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December 12, 2004

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The other silent killer

Saira Rahman

We all know about the various aspects of domestic violence, thanks to media reporting and human rights organisations. But how many cases are actually reported? Why do we have to wait for the victim to be murdered, commit suicide or be doused with kerosene or acid and burnt in order for the news to hit the headlines in an attempt at a series of cheap sensationalism or for the police to be embarrassed into doing their duty?

We all know as well that despite the well-intended laws prevalent in the country purporting to protect women from violence, the lack of implementation of such laws, police indifference and the slower-than-a-snail pace at which the legal system tiredly moves, makes seeking remedy a futile effort. Furthermore, the two reigns of 'shame' and 'honour' (meaning father and/or husband's honour, of course) hold back attempts to report domestic violence. Like carbon monoxide, domestic violence is, in many cases, the silent killer.

Why is domestic violence such a 'speak no evil see no evil hear no evil' kind of thing? Is it macho or manly to beat the heck out of one's wife? Is it a mark of dominance? Or is it economic frustration? Maybe it is sheer impatience and a mean disposition. Unfortunately, in some cases it is a mix of all, with a good helping of family attitude and misguided upbringing. Women are subjugated to silence and tolerance by fear and mental and physical pain or by the fear that they may not be accepted in their father's home even if they find the strength to leave their husband's. However, some, especially in rural Bangladesh, accept it as their lot and expect to be beaten at will.

On a more serious note, economic frustration and the illegal demand for dowry seem to be two of the main causes of domestic violence. Every year there are hundreds of reported cases of such violence. One can only wonder about the number of others not reported. In 2003, 261 women were reportedly killed by their husbands in domestic disputes over dowry. In the first eleven months of 2004, there were already 149 such deaths reported, which leads one to think whether such incidents are on the increase or whether more are being reported. It is easy to guess that the former may be the truth of things. What adds to the cruelty is that a large number of wives who suffer domestic abuse are below the age of 18 child brides. Thus, these women suffer a double abuse. Such young women often end up as victims of acid violence, grievously injured by their husband's and/or in laws.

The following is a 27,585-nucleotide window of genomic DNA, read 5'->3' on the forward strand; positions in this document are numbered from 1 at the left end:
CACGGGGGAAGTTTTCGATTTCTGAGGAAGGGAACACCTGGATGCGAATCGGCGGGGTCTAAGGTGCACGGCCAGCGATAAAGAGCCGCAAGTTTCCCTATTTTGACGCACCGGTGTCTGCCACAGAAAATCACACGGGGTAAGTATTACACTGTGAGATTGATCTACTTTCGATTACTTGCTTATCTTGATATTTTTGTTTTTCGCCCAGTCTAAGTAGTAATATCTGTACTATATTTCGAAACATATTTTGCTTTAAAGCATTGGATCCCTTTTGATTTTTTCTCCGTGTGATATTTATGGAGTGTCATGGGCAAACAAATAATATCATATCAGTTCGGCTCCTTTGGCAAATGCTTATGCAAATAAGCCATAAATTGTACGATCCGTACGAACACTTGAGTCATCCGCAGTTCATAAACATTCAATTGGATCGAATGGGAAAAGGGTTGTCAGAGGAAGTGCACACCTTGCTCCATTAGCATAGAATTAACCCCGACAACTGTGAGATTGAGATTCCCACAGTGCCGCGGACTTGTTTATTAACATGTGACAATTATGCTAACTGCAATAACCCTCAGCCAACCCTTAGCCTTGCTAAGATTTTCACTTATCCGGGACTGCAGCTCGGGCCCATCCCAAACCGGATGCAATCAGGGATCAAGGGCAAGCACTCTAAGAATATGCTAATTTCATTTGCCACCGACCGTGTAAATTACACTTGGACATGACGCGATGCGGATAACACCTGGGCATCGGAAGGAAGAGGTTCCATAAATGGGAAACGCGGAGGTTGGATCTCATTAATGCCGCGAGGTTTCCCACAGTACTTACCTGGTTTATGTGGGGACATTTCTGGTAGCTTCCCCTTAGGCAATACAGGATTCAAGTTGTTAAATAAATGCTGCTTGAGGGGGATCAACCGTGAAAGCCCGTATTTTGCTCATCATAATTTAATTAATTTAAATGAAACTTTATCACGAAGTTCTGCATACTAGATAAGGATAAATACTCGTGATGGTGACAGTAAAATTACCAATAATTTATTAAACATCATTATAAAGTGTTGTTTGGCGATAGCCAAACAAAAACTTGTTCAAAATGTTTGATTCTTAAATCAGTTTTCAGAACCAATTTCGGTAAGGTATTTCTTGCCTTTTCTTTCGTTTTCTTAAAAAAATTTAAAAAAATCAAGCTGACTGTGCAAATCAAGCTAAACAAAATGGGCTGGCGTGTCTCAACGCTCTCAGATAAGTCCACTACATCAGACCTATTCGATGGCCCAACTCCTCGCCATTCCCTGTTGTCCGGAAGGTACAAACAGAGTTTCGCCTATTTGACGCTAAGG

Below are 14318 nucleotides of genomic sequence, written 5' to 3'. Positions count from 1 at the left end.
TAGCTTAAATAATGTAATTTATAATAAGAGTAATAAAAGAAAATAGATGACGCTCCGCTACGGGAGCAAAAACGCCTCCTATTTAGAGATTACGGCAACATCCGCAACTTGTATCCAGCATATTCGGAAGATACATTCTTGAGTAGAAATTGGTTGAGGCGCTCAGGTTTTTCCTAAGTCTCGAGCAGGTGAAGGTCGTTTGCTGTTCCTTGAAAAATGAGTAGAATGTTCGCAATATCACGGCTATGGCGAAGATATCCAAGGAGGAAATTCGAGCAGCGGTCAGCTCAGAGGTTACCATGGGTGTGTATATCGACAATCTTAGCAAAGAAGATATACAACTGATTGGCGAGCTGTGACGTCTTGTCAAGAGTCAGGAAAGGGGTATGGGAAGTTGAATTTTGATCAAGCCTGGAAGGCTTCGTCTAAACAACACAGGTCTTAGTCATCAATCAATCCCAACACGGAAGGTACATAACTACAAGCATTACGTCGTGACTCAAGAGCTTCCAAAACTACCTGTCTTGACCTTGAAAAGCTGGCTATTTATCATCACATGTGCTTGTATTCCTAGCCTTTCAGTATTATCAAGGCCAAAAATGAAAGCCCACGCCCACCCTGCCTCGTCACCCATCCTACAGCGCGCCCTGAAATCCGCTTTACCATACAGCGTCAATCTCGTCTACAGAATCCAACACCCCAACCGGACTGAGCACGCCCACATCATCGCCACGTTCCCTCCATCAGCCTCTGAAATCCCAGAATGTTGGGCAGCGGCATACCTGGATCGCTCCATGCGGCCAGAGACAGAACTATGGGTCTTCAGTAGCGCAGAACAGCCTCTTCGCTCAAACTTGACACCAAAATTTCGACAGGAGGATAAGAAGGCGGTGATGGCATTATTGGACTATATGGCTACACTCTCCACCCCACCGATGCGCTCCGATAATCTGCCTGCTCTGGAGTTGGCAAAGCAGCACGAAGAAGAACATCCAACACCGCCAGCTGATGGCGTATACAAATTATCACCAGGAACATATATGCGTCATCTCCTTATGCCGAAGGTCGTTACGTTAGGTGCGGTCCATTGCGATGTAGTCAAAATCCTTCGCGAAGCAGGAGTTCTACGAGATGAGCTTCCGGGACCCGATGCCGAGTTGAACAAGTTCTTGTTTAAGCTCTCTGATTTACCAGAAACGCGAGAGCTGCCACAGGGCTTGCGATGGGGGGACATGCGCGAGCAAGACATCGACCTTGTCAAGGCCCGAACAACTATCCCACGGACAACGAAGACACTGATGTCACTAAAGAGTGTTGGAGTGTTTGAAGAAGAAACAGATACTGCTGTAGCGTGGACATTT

Since the Legislature is so good at drafting new laws at the drop of a hat, how come no bright sparks thought about drafting a Domestic Violence law? We have laws for almost everything else on paper. At least, if there was such a law, seeking remedy for such criminal violence might not be such a tedious event. May be the reason for not drafting a law on domestic violence and the reason for not ratifying the whole of the UN Convention on the Elimination of all Forms of Discrimination Against Women are the same they will bruise the male ego. It is no excuse to state that the Penal Code and the law protecting against repression of women and children are enough to safeguard women. Domestic violence has a lot of dimensions to it and the sheer fact that it is so close to the proximity of women, proves that it needs to be dealt with separately and swiftly.

Again, in order to pass such a Bill, there needs to be actual participation of women not only in the legislature, but also in the NGO arena, the grass roots level and from all professions. There needs to be a collective female will strong enough to create a tidal wave to wash away male biases and hesitancies. For those interested in drafting such a Bill and making sure it is enacted, Domestic Violence laws can be found in India, the UK and in the United States for reference. One word of advice please do not leave mental torture and aggravation out of the equation. They leave scars as well.

The author is a member of Odhikar.

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